The hills are alive, and they are helping me live again too…
I have returned from Fort William! The Ben Nevis region of the world.
I’m a creature of habit. It’s not something I like to admit but it’s true. Certain changes make me uncomfortable which is a pain because I like to try new things and my mind delights in the thought of travel. But I also like the safety of a certain level of routine… Even though repetitiveness kind of makes me want to kill something. Ahhh, paradox. Which is why I’m glad that my holiday this year was the most placid of family affairs rather than an out-and-out 20 year old party bonanza.
Don’t get me wrong, I love a drink and I do turn into MC Hammer when the DJ brings the tunes (oh aye, coz I’m that cool) but there are times when your mind has just had. e. nuff. Peace, tranquility. These are things that in the metropolis of your personal bubble are lost and shoveled brutally into a grave of insignificance.
It wasn’t til I arrived on one of the most stunning roads I’ve ever seen that I realised this. There is a community in loneliness. Hills feel older than you. They have been around for a long time and will remain there indefinitely (I hope). Human lives are far more temporal. We are lucky to even be allowed the privilege of bearing witness to such ancient features. They rise out of the earth, like majestic guardians. I see them as guardians, because why else would they need to be so tall? They are clearly there to protect nature from man by being stunning and intimidating in a breathlessly massive way.
Lately my life has taken twists and turns, stagnated and infuriated me with it’s inability to rail itself on a path that is actually going to make me happy.
Fort William is not so much a sleepy town as a town that needs only to rest. Sure, there is a Weatherspoons, but that is about all there is. If you want a little youthfulness, that is where you go, if not… you chill in the hotel bar with the other 195 year olds.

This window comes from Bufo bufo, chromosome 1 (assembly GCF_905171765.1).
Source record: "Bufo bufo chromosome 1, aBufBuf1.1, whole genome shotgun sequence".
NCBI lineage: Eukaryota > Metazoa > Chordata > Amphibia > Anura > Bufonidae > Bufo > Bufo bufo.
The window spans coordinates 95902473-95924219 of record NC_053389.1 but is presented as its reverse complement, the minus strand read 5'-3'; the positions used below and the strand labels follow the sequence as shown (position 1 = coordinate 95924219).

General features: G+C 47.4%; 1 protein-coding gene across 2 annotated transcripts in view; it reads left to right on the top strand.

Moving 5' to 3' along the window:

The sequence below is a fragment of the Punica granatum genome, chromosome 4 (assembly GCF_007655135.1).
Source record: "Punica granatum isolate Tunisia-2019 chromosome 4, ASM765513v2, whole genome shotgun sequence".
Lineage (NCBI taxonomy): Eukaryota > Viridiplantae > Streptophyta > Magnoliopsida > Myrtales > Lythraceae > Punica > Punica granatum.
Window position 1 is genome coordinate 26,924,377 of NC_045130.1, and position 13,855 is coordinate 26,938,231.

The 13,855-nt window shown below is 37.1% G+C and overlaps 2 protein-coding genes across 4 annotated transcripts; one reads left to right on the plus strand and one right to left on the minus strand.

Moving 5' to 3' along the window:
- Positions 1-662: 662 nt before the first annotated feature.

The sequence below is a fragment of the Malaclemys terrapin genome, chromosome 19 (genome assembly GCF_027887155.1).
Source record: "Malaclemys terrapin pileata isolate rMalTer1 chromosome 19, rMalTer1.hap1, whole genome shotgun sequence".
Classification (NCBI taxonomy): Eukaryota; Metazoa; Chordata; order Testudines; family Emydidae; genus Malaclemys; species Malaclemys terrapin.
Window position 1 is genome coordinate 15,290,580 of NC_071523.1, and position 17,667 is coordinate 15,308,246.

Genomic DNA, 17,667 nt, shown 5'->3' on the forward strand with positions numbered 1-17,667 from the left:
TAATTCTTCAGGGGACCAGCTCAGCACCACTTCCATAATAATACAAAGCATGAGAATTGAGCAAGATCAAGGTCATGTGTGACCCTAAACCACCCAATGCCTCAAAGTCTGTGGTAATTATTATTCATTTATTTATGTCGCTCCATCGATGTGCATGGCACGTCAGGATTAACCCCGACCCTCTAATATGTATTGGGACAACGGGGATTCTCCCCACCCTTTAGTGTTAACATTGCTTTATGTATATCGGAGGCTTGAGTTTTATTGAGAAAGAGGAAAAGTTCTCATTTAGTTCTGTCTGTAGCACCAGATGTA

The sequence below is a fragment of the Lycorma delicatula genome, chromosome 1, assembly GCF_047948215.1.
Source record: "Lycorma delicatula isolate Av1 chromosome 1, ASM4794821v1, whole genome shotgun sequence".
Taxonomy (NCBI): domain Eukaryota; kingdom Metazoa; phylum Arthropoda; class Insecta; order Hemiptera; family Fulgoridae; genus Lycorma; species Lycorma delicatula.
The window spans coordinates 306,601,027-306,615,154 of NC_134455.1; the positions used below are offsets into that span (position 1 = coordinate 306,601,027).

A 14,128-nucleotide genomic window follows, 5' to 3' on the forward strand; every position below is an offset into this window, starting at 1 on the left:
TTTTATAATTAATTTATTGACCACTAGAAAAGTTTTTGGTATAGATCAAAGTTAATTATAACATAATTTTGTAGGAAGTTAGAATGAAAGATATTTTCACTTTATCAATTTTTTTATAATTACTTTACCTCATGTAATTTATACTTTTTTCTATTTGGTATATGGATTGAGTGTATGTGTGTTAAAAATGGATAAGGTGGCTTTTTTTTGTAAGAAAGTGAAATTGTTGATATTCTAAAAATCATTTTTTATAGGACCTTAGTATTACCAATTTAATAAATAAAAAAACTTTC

To be honest, boarding the bus made me imagine looking through a looking glass that shows you 75 years into the future. There was not one single person under 100 on there. My parents and I were almost as startled as the old folks on there; they were peering through their 3 inch specs at us as if they were beginning to believe the docs when they said they were going cray cray! We were spied through 50 pairs of scrunched up bug eyes and wire frames as if for all the world they could not understand what the hell we were doing there.
Yet I didn’t care. We spent our evenings drinking Mojitos and boogying in our chairs to the sounds of Scottish folk warblers. The old timers may have pulled a few muscles on route to their 5th half lager shandy but we were ripe to party til the fun ended… at 10:30pm. We skipped the bingo night. Too much excitement. We re-named that Cocktail Night and Dads-First-Shot Night. Twas excellent
The strangeness of the entire situation; a relatively young family of three in a hotel full of people old enough to be my parents grandparent;, a 20 year old being absolutely not bored in a place that was essentially nothing but water too cold to swim in; trees to coniferous to climb and pubs too expensive to be worth the pints that are pulled there; was just another part of what made everything so perfect. I was finding solace in the predictable strangeness of the view outside my window. There was nothing new on any given day, except perhaps an extra smattering of drizzle. There was a peace in the quiet of the hills I was constantly surrounded by. I don’t think the ancient wisdom of historic hills can be properly captured in text. Words are not enough to encompass the all consuming silence that resonated in them. They are so full of age that one feels dwarfed just driving through them. I got the impression that what I was doing was wrong – the only correct way to view these hills should be on foot. To be driving through seemed a travesty, indignation of the more insolent order.
But, as I am not currently able to walk those rocky roads, bus wheels it had to be. What I’m really looking for in this life is freedom. Despite being utterly static and restricted to their station by their own nature, the corries and peaks of the Ben Nevis region seem to have found that embody it, even, in a way that is zen and breathtaking.
Next time, maybe I will get to see things from up high…